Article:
Ohio House approves legislation aimed at protest behavior
COLUMBUS, Ohio (AP) — The definition of obstructing justice in Ohio would be expanded to include failure to follow a lawful order or diverting a law enforcement officer’s attention, under a bill approved Friday by Republican House lawmakers.
The bill is one of four GOP proposals that would criminalize or increase penalties associated with behavior at last year’s racial injustice and police brutality protests.
Sponsoring GOP Reps. Jeffrey LaRae and Shane Wilkin say the measure is needed to protect both police officers and peaceful protesters and will not thwart the filming of police. Opponents, including the Ohio chapter of the American Civil Liberties Union, call it an effort to discourage free speech and the right to protest.
It goes next to the Ohio Senate, where similar legislation is being considered.
Also Friday, the House approved:
— A bill increasing criminal penalties for hazing in Ohio, following the 2018 death of Collin Wiant, an 18-year-old Ohio University student who died after ingesting nitrous oxide. A version of the legislation stalled last year, but it gained momentum after the March death of Bowling Green State University student Stone Foltz in another alleged fraternity hazing incident.
Under the legislation, hazing violations under existing prohibitions would become second-degree misdemeanors. New prohibitions would make it a third-degree felony to recklessly permit or participate in hazing that involves forced consumption of drugs or alcohol and causes someone serious physical harm. The bill now goes back to the Senate for consideration of minor changes in the House version.
— A bill by which Ohio would rate the performance of schools using a five-star system instead of A to F letter grades in the state report card system. The legislation makes other changes that supporters say help make the reports clearer and more useful. It also would make the SAT and ACT exams optional for high schoolers. The bill now heads to Gov. Mike DeWine.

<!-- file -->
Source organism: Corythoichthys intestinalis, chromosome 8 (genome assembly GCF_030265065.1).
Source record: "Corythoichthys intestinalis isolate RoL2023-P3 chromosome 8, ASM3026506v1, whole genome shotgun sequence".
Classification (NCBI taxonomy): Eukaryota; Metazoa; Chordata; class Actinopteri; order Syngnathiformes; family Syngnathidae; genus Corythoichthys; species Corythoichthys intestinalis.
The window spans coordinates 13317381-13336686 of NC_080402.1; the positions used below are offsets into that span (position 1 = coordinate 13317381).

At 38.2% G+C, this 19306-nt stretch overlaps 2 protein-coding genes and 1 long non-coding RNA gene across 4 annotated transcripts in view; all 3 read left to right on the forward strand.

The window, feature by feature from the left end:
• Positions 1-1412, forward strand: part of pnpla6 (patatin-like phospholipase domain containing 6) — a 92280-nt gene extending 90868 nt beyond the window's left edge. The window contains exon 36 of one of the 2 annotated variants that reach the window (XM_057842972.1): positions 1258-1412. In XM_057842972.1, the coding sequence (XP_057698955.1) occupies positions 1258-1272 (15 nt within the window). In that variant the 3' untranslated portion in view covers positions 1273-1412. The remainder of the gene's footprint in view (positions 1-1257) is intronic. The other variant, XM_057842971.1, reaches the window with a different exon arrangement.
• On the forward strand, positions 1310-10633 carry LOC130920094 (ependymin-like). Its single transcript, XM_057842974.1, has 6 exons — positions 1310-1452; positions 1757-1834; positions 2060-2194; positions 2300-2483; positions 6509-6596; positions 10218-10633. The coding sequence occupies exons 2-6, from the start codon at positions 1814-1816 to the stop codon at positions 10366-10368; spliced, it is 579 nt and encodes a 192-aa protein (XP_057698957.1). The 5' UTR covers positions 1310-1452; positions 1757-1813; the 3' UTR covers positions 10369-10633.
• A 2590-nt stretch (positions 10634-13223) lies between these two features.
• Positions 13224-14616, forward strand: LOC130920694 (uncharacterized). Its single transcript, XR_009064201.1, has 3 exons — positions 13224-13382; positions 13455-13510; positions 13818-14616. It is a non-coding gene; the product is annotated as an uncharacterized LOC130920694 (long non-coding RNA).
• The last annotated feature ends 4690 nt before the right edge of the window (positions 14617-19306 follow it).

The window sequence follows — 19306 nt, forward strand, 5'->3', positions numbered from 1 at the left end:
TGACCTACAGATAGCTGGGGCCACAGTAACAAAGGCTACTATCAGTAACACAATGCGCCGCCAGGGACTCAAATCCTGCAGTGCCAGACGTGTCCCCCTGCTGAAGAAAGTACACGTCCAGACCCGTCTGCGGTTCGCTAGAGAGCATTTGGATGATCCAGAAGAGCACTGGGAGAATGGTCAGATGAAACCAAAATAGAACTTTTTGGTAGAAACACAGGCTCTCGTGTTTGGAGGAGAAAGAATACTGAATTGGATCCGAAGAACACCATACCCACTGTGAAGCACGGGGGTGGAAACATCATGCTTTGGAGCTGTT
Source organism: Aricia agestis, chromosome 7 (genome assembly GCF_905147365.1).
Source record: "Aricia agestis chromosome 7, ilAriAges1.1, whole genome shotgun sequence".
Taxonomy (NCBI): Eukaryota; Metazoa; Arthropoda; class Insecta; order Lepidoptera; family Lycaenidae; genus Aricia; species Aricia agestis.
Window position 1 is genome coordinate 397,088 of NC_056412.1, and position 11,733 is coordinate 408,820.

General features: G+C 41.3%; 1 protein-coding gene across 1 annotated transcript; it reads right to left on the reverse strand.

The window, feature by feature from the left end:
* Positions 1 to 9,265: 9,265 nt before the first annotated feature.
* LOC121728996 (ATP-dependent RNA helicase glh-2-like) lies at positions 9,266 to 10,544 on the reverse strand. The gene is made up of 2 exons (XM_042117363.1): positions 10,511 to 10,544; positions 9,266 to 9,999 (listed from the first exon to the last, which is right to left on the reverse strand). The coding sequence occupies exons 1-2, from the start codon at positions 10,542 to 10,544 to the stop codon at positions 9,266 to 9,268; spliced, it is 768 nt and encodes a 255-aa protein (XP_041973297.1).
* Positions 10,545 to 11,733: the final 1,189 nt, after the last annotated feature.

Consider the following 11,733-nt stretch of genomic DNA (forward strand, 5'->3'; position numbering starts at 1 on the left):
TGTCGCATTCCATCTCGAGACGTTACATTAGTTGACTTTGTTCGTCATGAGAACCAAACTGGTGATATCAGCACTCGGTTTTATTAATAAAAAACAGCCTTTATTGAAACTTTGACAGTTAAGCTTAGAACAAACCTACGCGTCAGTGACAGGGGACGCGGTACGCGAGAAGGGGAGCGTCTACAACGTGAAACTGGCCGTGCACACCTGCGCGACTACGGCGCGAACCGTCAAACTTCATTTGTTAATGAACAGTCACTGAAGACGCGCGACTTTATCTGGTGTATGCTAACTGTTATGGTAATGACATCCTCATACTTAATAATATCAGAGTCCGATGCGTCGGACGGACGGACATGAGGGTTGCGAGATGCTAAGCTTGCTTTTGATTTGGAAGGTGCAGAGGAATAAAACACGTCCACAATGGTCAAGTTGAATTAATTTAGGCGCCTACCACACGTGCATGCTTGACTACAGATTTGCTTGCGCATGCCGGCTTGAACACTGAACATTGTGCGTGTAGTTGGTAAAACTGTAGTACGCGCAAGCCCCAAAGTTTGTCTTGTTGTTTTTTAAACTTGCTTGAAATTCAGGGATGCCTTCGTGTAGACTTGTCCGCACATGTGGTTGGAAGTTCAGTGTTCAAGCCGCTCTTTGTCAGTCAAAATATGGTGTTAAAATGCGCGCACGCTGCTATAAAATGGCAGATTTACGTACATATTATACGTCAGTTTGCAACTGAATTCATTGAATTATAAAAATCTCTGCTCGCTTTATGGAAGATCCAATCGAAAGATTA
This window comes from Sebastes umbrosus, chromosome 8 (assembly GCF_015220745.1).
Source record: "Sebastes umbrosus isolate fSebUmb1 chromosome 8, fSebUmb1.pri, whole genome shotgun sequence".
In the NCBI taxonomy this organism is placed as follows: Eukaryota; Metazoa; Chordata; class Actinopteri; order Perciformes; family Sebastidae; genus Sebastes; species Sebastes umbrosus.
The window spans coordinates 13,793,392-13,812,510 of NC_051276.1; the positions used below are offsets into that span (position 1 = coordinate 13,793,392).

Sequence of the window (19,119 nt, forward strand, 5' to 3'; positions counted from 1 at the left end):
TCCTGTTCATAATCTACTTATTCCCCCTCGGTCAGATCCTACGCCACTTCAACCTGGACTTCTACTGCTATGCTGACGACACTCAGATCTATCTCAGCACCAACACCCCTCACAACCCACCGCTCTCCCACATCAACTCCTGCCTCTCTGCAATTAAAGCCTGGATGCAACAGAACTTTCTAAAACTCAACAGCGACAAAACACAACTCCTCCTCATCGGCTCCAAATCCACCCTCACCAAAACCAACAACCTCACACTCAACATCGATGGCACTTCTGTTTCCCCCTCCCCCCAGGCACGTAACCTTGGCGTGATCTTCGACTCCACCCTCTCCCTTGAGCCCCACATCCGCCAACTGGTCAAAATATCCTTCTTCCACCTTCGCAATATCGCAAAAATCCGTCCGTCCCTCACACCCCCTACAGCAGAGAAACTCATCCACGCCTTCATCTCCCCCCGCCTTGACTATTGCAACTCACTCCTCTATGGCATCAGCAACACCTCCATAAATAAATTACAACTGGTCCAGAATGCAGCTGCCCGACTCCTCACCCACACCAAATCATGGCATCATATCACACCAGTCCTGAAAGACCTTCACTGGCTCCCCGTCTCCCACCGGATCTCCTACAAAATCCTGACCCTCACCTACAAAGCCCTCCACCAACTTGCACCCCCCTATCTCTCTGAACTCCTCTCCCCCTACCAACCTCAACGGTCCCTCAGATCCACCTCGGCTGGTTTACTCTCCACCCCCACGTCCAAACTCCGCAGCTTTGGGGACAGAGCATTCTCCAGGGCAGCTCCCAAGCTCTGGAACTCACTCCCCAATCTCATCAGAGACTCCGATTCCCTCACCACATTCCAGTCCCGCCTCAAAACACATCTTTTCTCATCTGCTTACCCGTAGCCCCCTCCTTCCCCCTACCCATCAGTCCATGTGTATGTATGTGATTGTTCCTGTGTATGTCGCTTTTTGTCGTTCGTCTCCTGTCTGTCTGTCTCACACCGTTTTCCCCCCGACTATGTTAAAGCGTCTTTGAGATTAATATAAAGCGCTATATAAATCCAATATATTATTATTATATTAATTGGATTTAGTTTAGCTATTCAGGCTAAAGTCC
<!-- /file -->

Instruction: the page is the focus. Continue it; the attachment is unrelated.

— A bill requiring a fine and community service for a misdemeanor assault offense if the victim is a sports official and the assault is committed during or immediately before or after games or in retaliation to officials’ rulings. Co-sponsor Reps. Bill Roemer, a Republican from Richland in northeastern Ohio, and Joe Miller, a Democrat from Amherst in northern Ohio, say the legislation is needed to help stop abuse of sports officials which is leading to fewer and fewer people willing to do the job. The bill goes now to the Senate.
In addition, House Speaker Bob Cupp, a Lima Republican, said Friday he expects the joint House-Senate committee ironing out differences in the state’s $75 billion budget to finish their work by Monday.
Also this week, the Ohio Senate on Thursday amended its previously approved sports betting bill to allow for more brick-and-mortar sports books in the state’s largest counties.
Counties with a population of between 400,000 and 800,000, which includes Cincinnati’s Hamilton County, are now allowed three licenses instead of two. Cuyahoga and Franklin counties are now allowed five licenses instead of three.
The previous version approved last week gave professional sports teams priority to obtain brick-and-mortar licenses which could have prevented casinos and racinos in those three counties from hosting sports books.